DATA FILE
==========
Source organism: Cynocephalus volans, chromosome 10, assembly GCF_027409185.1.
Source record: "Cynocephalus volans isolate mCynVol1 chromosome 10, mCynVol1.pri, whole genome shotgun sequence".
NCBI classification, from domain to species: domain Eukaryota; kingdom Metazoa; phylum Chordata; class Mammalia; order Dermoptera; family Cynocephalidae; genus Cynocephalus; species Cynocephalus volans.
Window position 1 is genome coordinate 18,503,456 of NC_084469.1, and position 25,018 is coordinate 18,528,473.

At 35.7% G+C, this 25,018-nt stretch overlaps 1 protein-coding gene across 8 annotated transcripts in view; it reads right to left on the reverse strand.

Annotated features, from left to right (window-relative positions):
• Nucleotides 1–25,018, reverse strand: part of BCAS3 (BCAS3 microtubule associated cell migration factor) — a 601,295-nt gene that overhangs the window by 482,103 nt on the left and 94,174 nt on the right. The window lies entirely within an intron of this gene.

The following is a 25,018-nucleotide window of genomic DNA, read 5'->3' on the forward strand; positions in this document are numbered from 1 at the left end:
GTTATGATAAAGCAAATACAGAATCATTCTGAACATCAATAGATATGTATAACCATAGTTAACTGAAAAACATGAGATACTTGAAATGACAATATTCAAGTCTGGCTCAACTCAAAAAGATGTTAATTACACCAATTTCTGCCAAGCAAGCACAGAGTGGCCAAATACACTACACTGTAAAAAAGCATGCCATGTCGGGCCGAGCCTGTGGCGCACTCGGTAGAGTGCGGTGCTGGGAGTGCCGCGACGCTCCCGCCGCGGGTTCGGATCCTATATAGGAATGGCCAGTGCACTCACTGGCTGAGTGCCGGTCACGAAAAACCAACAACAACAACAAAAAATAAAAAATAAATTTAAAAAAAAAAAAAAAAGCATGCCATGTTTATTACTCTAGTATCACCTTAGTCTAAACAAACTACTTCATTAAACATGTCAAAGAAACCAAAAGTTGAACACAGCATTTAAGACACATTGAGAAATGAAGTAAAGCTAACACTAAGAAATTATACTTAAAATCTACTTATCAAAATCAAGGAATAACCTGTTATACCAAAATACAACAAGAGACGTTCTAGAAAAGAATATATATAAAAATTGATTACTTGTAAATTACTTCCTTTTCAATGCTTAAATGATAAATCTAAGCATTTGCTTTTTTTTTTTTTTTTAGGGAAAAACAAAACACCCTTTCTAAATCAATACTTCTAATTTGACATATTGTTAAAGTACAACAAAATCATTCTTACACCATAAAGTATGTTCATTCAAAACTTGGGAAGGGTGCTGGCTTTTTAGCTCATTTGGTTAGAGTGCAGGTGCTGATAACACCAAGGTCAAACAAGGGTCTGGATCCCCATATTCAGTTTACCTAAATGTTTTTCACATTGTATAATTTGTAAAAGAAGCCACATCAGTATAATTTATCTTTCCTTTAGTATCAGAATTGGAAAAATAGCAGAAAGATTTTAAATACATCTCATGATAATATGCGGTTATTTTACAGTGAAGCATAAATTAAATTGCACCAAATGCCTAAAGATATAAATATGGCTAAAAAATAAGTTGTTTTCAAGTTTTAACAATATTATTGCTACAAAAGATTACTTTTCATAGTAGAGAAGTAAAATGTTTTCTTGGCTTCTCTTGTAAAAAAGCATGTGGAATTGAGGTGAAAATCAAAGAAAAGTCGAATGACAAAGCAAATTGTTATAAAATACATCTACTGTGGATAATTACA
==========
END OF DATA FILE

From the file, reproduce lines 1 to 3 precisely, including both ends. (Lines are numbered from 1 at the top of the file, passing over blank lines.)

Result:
Source organism: Cynocephalus volans, chromosome 10, assembly GCF_027409185.1.
Source record: "Cynocephalus volans isolate mCynVol1 chromosome 10, mCynVol1.pri, whole genome shotgun sequence".
NCBI classification, from domain to species: domain Eukaryota; kingdom Metazoa; phylum Chordata; class Mammalia; order Dermoptera; family Cynocephalidae; genus Cynocephalus; species Cynocephalus volans.